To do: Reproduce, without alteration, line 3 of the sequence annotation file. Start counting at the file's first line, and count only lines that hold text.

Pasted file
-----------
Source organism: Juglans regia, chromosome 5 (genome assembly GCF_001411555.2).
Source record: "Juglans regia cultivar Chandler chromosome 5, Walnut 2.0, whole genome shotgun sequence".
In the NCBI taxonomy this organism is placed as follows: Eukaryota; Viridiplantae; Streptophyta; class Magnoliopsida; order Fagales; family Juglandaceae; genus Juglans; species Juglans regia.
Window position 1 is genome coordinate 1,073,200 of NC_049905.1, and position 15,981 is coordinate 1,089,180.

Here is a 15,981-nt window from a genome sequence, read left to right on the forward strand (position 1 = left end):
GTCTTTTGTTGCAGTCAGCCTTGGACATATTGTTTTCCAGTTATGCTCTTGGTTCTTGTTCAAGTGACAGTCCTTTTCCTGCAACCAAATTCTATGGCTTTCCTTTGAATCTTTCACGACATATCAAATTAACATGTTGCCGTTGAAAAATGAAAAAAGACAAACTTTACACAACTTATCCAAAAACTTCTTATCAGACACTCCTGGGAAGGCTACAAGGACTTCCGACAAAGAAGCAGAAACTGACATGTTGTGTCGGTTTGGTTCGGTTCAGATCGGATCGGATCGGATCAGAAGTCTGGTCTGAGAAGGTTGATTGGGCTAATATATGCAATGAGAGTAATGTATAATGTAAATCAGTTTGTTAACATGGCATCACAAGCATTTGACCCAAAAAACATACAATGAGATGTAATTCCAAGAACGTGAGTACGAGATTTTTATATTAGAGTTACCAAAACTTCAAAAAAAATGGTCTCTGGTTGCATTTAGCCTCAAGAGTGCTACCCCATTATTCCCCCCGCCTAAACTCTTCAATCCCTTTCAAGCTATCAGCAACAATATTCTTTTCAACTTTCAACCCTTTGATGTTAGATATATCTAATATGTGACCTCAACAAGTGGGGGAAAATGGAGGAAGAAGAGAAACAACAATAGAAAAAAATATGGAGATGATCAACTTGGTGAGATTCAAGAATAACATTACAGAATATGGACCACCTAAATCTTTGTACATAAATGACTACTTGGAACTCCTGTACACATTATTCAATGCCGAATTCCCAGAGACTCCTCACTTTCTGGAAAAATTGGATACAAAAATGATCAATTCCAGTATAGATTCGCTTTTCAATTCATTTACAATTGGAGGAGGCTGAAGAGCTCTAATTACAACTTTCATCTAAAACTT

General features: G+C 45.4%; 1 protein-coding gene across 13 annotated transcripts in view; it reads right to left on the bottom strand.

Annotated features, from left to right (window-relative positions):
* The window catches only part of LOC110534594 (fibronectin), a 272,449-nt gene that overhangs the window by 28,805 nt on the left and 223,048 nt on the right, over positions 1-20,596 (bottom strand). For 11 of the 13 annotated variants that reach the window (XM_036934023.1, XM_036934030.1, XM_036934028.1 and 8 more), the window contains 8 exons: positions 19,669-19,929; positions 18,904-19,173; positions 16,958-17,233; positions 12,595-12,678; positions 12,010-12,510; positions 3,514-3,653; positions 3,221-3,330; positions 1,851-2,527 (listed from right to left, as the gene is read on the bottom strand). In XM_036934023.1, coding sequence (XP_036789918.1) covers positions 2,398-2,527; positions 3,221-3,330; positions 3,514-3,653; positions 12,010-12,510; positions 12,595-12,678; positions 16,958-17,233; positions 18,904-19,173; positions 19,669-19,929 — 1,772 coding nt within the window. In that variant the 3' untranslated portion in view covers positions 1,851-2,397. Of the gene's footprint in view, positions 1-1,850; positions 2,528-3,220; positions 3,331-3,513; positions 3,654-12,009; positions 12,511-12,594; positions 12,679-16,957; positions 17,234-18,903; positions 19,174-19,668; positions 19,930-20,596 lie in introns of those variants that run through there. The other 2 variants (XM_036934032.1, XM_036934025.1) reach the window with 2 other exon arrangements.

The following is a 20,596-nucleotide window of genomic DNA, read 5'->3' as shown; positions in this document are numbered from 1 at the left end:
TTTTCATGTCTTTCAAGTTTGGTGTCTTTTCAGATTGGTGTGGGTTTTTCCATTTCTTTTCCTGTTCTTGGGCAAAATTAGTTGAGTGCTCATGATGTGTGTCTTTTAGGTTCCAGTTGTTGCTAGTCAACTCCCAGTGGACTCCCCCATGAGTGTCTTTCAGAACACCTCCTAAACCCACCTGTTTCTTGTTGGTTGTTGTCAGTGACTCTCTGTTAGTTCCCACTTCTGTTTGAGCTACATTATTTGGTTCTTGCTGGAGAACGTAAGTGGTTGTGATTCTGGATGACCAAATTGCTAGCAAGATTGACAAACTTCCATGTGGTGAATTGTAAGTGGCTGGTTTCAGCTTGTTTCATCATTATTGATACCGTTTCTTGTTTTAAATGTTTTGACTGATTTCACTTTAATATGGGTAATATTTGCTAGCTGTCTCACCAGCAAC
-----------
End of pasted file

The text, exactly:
In the NCBI taxonomy this organism is placed as follows: Eukaryota; Viridiplantae; Streptophyta; class Magnoliopsida; order Fagales; family Juglandaceae; genus Juglans; species Juglans regia.